Karle's Korner: Thanks Britt McHenry: You've proven my case to m - WBRC FOX6 News - Birmingham, AL

Karle's Korner: Thanks Britt McHenry: You've proven my case to my kids

(Source: WBRC) (Source: WBRC)
BIRMINGHAM, AL (WBRC) -

The following is a commentary blog from FOX6 Sports Director Rick Karle:

Where has the time gone? They are teenagers now, and it seems like yesterday when I began preaching to my kids about the importance of character and kindness. The subject of our dinner conversation the other night? ESPN reporter Britt McHenry's rant at a towing company employee. In case you missed it, the 28-year-old's rude rant has gone viral, video of the incident showing the world what appears to be an entitled, arrogant young lady giving a mouthful to the employee. I'm here to tell you that if actress Rachel McAdams isn't available for the next Mean Girls movie sequel, they may want to contact McHenry's agent.

Before we get back to the message this rant has sent to my kids, a reminder of a few of the things McHenry said on the video (click here to see the video, and a warning that there is some salty language involved). And for your convenience I remind you that as a thorough reporter, McHenry made sure she covered about everything on the spectrum of human insults: Class, education, appearance and weight.

- “I'm in the news, sweetheart.”

- “I will f...... sue this place.”

- “That's why I have a degree and you don't.”

- “I wouldn't work in a scumbag place like this.”

- “Makes my skin crawl even being here.”

- “Yep, that's all you care about is just taking people's money. With no education, no skill set, just wanted to clarify that.”

- “Do you feel good about your job?

- “So I can be a college dropout and do the same thing?”

- “Why? Because I have a brain? And you don't?”

- “Maybe if I was missing some teeth they would hire me, huh?”

- “‘Cause they [the employee's teeth] look so stunning … ‘Cause I'm on television and you're in a f...... trailer, honey.”

- “Lose some weight, baby girl.”

Back to my own kids, who certainly have their faults. Britt McHenry served me up with examples of what every parent wants their child to stray from: Judging, bullying, feeling entitled. And McHenry, the ESPN Washington DC-based reporter, hit a home run in all categories. Her rant gave clear messages to my kids about what we parents look to preach:

Entitlement: You know the drill kids, never think you are entitled to anything.

McHenry: "I will sue this place."

Fame: Remember kids, never think you are better than someone because of your fame (BTW, being on TV is not a big thing, heck I've done it for crying out loud).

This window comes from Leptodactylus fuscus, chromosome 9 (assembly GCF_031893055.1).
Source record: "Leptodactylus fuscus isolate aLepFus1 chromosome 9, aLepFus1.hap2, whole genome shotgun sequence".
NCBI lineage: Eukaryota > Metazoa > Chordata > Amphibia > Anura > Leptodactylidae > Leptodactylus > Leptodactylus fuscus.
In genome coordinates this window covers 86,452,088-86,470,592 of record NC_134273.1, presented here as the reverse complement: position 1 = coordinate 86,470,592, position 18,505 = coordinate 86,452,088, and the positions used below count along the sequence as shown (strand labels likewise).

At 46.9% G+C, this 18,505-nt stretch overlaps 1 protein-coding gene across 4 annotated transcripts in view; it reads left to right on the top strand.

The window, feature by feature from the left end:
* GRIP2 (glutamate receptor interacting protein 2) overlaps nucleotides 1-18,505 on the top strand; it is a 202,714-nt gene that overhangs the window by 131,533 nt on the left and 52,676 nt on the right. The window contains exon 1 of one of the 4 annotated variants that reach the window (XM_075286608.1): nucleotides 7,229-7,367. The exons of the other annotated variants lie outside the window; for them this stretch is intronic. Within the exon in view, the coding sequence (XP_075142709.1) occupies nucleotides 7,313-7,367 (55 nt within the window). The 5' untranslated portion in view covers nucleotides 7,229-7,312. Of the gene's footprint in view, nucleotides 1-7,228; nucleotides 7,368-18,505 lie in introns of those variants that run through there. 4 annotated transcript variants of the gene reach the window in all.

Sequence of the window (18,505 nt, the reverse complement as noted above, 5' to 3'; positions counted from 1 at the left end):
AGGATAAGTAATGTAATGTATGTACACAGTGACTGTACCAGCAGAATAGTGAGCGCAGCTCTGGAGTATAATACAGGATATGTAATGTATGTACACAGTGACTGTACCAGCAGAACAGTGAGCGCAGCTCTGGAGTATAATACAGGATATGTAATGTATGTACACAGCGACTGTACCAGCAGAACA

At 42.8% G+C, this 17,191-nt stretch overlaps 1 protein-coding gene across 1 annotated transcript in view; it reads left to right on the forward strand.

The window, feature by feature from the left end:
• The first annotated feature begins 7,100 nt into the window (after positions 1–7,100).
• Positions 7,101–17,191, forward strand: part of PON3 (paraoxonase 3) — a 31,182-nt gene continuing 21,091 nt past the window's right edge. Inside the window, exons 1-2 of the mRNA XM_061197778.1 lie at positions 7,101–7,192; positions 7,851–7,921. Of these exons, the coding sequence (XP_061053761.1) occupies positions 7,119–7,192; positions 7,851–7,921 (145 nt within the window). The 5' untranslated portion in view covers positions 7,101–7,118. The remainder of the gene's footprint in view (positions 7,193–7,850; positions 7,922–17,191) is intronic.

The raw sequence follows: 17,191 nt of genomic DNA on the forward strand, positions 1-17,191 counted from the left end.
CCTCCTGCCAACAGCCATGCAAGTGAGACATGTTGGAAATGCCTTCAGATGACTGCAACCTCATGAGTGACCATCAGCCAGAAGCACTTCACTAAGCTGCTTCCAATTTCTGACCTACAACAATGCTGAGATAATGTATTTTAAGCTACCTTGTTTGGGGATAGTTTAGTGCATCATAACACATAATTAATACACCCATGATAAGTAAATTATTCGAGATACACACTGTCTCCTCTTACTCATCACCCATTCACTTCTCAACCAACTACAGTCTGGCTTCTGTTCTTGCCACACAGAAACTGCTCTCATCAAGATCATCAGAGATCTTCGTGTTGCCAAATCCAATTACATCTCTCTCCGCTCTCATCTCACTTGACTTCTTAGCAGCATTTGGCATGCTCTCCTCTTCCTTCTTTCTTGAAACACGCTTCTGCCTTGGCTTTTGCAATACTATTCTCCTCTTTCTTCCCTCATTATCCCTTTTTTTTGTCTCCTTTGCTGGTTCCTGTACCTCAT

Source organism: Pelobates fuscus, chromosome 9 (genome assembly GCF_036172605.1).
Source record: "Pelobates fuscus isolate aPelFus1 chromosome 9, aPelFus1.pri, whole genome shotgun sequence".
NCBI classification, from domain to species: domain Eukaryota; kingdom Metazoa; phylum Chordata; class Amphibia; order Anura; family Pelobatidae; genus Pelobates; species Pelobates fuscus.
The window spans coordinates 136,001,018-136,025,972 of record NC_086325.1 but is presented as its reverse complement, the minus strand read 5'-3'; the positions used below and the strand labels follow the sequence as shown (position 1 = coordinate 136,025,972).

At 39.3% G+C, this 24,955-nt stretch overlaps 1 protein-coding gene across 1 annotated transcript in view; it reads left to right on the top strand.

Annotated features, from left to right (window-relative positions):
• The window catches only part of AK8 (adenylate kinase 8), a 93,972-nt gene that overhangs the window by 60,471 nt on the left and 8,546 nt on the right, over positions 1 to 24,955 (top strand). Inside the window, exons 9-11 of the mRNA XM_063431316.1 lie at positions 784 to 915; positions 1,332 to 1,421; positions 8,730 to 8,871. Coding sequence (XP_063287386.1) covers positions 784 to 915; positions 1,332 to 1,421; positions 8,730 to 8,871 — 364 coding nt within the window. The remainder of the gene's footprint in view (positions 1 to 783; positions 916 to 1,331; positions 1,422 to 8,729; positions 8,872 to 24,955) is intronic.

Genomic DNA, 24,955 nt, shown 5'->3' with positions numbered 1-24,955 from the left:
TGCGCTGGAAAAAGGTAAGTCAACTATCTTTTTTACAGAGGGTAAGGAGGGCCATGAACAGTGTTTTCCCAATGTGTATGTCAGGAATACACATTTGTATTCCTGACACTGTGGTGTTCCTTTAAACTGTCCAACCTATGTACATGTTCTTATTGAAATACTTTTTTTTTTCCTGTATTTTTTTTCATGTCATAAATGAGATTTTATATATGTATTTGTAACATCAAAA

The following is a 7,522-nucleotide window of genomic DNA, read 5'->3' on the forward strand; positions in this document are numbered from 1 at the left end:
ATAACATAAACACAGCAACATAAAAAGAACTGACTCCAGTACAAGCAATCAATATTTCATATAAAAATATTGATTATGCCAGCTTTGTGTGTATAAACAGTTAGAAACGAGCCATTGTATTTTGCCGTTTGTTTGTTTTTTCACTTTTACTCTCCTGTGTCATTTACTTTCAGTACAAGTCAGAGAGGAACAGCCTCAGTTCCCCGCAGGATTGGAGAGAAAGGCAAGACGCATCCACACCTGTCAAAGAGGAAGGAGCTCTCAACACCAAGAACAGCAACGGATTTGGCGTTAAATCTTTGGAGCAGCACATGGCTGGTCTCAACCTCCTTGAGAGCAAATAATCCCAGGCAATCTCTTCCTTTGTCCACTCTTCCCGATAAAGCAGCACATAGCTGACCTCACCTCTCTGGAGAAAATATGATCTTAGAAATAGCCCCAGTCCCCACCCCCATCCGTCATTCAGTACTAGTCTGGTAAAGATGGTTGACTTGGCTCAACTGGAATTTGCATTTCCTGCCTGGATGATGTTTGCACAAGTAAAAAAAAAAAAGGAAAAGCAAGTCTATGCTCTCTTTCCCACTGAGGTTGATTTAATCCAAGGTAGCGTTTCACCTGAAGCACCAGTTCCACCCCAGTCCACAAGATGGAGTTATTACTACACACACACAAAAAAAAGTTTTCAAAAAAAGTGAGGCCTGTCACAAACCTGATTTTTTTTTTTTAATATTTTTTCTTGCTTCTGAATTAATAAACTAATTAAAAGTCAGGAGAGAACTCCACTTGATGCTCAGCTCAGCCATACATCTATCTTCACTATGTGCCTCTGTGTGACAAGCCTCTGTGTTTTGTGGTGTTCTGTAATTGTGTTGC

McHenry: "I'm on television and you're in a trailer, honey."

Appearance: Never judge a person by his or her looks, or for that matter, your own good looks.

McHenry: "Maybe if I was missing some teeth they would hire me... lose some weight baby girl."

Education: Everyone is not smart enough or lucky enough to earn degrees from Northwestern and Stetson.

McHenry: "Do you feel good about your job? So if I can be a college dropout and do the same thing?"

So many messages here for my kids: In this day of iPhones and cameras, someone's always watching. What you post online or on Twitter, Facebook, Snapchat and Instagram could come back to bite you. When you leave this world, the big guy's not going to care if you were on ESPN or that you were a part-time model, He's going to care about how you treated others. You don't have to be the homecoming queen or the football team captain to be cool. And remember (if my kids have any clue that "The Brady Bunch" was a TV show), that while Marcia Brady was "the bomb", most men end up marrying gals like Jan.

Look, we all have bad days, and while having my car towed would put me in a sour mood, I like to think that I would never dress down another human being in such a way. Perhaps this well-educated TV reporter should have studied up on one of John Wooden's more famous quotes. The former UCLA basketball coach once said, "Be more concerned with your character than your reputation, because character is what you really are, while reputation is merely what others think you are." Her character now revealed, McHenry's reputation has taken a hard hit.

I wish Britt McHenry no ill will, and I hope that she learns from this and continues a long, successful career (I have always enjoyed her work). But while this young lady does a fine job on television, I will never think of McHenry or ESPN in the same way as I did before this came to light.

I must admit, talking with my kids at dinner about this subject was a bit strange, but I'm glad we had the conversation. And the three people I hope learned the most from this video rant? My son, my daughter, and Britt McHenry.

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